Scrap two public holidays and loosen the 35-hour week - that was the controversial advice from French business today, as France labours through a deep economic crisis. 

In a blueprint to create a million jobs that has already been attacked as a "provocation" by labour unions, the MEDEF business group called for a "debate without taboos" over France's "outdated" social model. 

"Getting rid of two public holidays per year (out of 11) would extend the average annual working year by 1.2 days, which represents 0.9% of gross domestic product and 100,000 extra jobs," MEDEF said. 

The group also called for a "revision of the principle that the 35 hours had to be applied to all companies," saying sectoral-wide agreements could be reached for parts of the economy that wanted to opt out.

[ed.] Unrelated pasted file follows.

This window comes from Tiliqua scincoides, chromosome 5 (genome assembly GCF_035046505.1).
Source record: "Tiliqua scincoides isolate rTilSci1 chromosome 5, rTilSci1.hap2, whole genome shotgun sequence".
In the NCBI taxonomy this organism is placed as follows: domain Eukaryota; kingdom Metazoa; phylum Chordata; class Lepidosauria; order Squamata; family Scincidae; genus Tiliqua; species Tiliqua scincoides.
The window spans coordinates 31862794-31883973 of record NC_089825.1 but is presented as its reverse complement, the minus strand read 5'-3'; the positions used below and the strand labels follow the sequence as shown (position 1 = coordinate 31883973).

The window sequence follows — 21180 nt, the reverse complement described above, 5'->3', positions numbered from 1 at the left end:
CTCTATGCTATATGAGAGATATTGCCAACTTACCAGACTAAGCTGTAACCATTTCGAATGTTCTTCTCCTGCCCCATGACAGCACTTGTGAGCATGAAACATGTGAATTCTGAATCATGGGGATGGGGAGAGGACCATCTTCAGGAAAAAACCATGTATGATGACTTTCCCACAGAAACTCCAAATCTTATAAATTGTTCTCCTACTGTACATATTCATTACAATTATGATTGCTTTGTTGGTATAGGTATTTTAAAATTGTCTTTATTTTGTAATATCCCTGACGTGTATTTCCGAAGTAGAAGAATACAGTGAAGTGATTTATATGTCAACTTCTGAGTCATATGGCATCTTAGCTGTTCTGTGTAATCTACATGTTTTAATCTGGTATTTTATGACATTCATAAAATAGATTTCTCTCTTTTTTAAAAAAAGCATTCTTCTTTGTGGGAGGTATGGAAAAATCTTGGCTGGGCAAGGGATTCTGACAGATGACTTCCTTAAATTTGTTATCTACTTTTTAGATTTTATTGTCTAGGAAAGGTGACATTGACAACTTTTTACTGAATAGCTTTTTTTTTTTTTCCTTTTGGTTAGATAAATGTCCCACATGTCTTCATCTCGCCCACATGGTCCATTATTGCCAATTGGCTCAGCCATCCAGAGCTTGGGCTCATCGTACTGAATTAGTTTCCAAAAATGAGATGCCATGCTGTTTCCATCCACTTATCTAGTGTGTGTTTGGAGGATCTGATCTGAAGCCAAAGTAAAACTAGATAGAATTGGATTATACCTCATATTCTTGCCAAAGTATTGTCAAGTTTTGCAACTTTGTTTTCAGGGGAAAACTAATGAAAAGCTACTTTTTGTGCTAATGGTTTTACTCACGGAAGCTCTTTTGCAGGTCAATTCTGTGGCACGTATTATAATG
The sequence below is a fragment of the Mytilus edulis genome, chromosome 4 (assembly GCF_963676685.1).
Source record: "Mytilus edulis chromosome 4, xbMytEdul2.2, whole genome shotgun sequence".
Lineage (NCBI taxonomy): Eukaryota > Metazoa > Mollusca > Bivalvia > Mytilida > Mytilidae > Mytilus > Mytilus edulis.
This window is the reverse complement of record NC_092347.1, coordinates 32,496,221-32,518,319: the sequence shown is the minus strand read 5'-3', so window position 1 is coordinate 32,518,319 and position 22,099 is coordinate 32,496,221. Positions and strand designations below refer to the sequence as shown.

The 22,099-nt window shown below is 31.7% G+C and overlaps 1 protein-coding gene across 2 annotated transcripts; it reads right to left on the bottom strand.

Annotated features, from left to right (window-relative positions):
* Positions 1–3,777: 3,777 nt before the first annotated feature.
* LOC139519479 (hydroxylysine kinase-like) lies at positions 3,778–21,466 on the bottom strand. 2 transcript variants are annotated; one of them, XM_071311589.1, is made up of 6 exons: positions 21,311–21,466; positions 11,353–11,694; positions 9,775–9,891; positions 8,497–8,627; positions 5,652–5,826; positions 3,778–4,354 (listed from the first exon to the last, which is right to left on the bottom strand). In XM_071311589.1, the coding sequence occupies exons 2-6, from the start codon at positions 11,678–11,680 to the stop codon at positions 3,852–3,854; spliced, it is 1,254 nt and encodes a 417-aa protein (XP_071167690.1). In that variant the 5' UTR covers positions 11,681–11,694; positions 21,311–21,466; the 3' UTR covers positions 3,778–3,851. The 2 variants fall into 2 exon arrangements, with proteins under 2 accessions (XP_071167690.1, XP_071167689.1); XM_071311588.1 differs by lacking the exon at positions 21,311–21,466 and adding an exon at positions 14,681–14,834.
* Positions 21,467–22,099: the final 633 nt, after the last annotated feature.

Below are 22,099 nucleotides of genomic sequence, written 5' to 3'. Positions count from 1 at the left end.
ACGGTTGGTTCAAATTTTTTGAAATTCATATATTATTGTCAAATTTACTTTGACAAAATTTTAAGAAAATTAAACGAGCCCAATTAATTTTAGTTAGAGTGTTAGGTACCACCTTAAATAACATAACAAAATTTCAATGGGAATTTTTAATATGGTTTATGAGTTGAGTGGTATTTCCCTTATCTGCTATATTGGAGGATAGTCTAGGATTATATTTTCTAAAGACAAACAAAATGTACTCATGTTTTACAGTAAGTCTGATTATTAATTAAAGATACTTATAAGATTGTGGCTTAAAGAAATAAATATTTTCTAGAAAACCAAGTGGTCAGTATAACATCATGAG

MEDEF boss Pierre Gattaz insisted he was not calling into question the 35-hour wage or the minimum wage but called for an urgent shake-up of the French economy that even its own economy minister has described as "sick." 

French unemployment stands at record highs and the economy has been stuck on zero growth for the past two quarters. 

"Given the economic and social condition of our country, given the period of economic crisis we are suffering, given the dangers we have to overcome, the time for hesitation, procrastination and half-measures is over," Gattaz said. 

France's social model is outdated, he charged, adding that the country was now competing with "150 countries" rather than five. 

Business leaders in the country were already familiar with a "fear of change" in France, he said. 

French unions hit back immediately, with the leader of the FO union, Jean-Claude Mailly, describing the proposals as "unacceptable." 

In a bid to boost the euro zone's second-largest economy, the President Francois Hollande has proposed a "Responsibility Pact" between government and business. 

The proposal, also unpopular with the political left, would see business winning €40 billion in tax breaks in return for a pledge to create jobs over three years. With France's public deficit ballooning, Hollande plans to finance this with €50 billion in public spending cuts.